However, Boroditsky’s claim that native English speakers use horizontal spatial metaphors consistently more often compared to native Chinese speakers, who systematically use vertical metaphors has been supported in numerous other researches, in contrast to Chen’s single opposition (2007). This is supported by Harley (2008), “ Mandarin speakers are most likely to construct vertical timelines to think about time, while English speakers are more likely to construct horizontal ones” (p. 97), in line with Boroditsky’s study (2001). Figure 1 The Features of Language and its Impact on Cognitive Processes The aim of scientific tests of linguistic determinism (strong version) and linguistic relativity (weak version) is to “ clarify what is universal in the human mind and what depends on the particulars of people’s physical and social experience” (Casasanto, 2012). The previous section investigated the significance of linguistic diversity and vocabulary differences in influencing different frames of perception between people and particularly across cultures. I now aim to consider possible cognitive consequences of these differences in language. Examples of indirect effects of language on cognition can be observed in basic grammatical differences, number systems, linguistic encoding, color-coding and memory for color. Grammatical Differences According to Harley (2008) another difference between English and Chinese languages is the ability to encode counterfactuals through their expression of language.
Counter-factual thinking is often used as a form of expression in the English language, i. e. “ If I had gone to bed earlier last night, I wouldn’t be so tired now. ” This draws upon the subjective mood, which is easily encoded into counterfactuals within the English language. The fundamental difference is that the Chinese language does not have a subjective mood, and supporting evidence by Bloom (1981, 1984) indicated that native Chinese speakers consequently found it harder to reason counter-factually, attributing this to their lack of a subjective construction (as cited in Harley, 2008). Research by Au (1983, 1984) and Liu, (1985) found that complex constructions can be used in Chinese to argue counter-factually, i.
e. “ Mrs Wong does not know English; if Mrs Wong knew English, she would be able to read the New York Times” (as cited in Harley, 2008). However, counter-factual thinking is not used nearly as commonly in the Chinese language compared to the English language, and it is evident that native Chinese speakers still indicate difficulty apprehending counter-factual reasoning compared to native English speakers. Number SystemsNative English and native Mandarin speaker’s differences in the way they conceptualize time via use of language relates to how vocabulary differences reflect differences in experience and expertise (Harley, 2008) that are generally culturally bound. Members of the Piraha tribe in the Amazon, for instance have two distinct words for the numbers “ one”, “ two”, and then “ many”. Research by Gordon (2004) found that their performance on various numerical tasks particularly for quantities greater than three was consequently “ very poor” (as cited in Harley, 2008). In this way, where the English language allows us to count above two, these number words lacking in the language of the Piraha tribe limits their cognitive abilities comparatively, by not having equivalent words available for a comparable frame of reference.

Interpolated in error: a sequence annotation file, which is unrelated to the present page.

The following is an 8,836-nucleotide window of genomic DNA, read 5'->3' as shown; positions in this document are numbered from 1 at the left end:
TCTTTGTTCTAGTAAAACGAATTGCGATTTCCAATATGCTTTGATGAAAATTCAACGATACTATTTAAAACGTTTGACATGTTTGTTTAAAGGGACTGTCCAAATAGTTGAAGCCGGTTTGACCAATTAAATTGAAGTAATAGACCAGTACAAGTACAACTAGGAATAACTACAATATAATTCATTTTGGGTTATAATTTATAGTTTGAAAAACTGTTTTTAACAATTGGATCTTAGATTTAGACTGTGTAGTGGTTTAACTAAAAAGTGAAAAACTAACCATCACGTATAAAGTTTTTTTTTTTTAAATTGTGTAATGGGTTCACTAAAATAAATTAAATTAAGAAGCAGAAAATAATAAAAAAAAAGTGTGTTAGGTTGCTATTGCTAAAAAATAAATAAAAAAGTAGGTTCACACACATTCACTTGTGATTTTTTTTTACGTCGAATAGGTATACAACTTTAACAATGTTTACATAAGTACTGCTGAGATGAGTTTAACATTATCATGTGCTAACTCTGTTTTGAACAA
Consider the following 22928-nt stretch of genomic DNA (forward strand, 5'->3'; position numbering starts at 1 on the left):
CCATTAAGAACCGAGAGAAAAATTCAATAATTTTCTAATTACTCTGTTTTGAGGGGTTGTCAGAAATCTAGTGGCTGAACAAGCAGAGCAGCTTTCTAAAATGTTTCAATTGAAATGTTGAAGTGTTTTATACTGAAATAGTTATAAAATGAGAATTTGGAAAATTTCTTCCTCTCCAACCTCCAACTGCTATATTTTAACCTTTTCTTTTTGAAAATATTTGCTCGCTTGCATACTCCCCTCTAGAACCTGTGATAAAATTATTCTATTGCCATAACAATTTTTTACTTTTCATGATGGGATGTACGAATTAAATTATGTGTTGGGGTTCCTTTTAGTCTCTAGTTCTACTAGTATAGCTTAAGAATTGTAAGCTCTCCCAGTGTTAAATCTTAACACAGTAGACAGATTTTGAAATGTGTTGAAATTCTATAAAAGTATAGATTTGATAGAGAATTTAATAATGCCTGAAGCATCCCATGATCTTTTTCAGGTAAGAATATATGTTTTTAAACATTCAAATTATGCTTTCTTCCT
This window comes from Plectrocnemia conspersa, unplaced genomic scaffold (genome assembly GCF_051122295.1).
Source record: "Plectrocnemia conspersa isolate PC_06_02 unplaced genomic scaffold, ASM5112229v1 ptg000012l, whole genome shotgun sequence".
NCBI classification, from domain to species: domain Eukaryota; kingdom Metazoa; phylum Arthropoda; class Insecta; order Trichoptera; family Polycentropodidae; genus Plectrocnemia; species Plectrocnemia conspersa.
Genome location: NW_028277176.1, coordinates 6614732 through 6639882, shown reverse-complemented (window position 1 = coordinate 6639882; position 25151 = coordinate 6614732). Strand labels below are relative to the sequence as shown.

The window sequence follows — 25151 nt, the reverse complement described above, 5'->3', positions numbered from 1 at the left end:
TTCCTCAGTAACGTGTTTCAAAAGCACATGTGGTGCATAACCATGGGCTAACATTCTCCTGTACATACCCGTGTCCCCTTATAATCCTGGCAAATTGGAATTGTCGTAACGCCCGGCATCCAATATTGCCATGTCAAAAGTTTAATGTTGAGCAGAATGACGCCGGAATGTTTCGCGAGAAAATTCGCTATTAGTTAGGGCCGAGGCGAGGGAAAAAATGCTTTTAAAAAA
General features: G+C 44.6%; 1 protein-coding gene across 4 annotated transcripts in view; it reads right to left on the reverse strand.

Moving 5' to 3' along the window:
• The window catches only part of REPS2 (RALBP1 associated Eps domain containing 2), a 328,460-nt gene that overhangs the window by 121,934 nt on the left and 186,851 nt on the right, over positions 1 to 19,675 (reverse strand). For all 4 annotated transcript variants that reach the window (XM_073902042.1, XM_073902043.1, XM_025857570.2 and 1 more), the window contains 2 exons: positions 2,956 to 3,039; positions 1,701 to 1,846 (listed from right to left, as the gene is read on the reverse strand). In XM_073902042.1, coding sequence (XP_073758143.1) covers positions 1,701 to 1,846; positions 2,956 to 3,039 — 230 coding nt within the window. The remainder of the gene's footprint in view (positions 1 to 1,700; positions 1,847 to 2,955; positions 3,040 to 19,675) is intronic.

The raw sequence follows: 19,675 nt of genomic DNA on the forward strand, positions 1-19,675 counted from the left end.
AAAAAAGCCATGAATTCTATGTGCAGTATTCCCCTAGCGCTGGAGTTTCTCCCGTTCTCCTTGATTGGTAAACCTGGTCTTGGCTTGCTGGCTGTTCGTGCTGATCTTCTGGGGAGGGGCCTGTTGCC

Linguistic Encoding Research by Carmichael, Hogan, and Walter (1932) put forward further evidence that language can have an indirect effect on cognition (as cited in Harley, 2008). Their research focused on linguistic encoding, studying the effects of learning a verbal label on participants’ memory for “ nonsense pictures” (Harley, 2008, p. 92). Results of their study indicated that the label associated with the picture was significant in influencing participants’ recall of the pictures. Supporting evidence was provided by Santa and Ranken (1972), which found that a subjective verbal label was significant in stimulating the recall of nonsense shapes (as cited in Harley, 2008). Considering the relationship between linguistic terms and cognitive categories is highly interesting yet a challenging process and continues to poses further questions, whether such categories exist prior to being articulated by language and are then merely enhanced or diminished by language experience (Tohidian, & Tabatabaie, 2010). The findings from Carmichael et al. ’s study (1932) indicate participants’ perceptions and the way people remember things is as dependent on knowledge as it is on the initial stimulus that is presented.
Color-coding and Memory for ColorFinally, language can manipulate the basic structure of how and what we perceive in the external environment, changing our construal of the world at the most basic stages of processing. The way in which we name and remember colors has proved to be “ The most fruitful way of investigating the strong version of the Sapir-Whorf hypothesis” (Harley, 2008, p. 94). A cross-cultural example is the subdivision of different races through language, affecting the ability of individuals who speak English, Russian, Korean, Himba, Tarahumara and Greek to perceptually discriminate colors. These differences in processing can be observed in the brain at so little as a 100 milliseconds after a color is presented to a subject (Boroditsky, 2010). Research by Harley (2008) found that “ Codable colors” (p. 94) and “ communication accuracy” (p.
94) are important factors that influence our mental representations and processing of colors. Therefore, colors that have simple names and that are easy to describe are easiest to remember (Harley, 2008). ConclusionFollowing the fade out of linguistic relativity in the second half of the 20th century, it is interesting to reconsider the debate that continued to ensue since the turn of the 21st century, reestablishing a case for the linguistic relativity hypothesis. Although previous research has consistently indicated support for the weakest version of the linguistic relativity hypothesis alone, subsequent research by Boroditsky (2001) has challenged weaker yet significant formulations to be entertained regarding the strong version, literally inferring that language shapes thought. Differences between culturally defined lexicons and frames of reference are evident in the use of spatial temporal metaphors, which indicate discrepancies in how native English speakers and native Mandarin speakers conceptualize the concept of time. Furthermore, the indirect effects of language on cognition are evident in numerous features of language: basic grammatical differences, number systems, linguistic encoding. Even color-coding, perception and memory for color, which was previously thought to be biologically determined provides evidence that features of language are important, and linguistic factors can influence our cognitive processes to some extent. It is incontrovertible that there is an important link between environmental and biological factors that determine our basic cognitive processing and thought.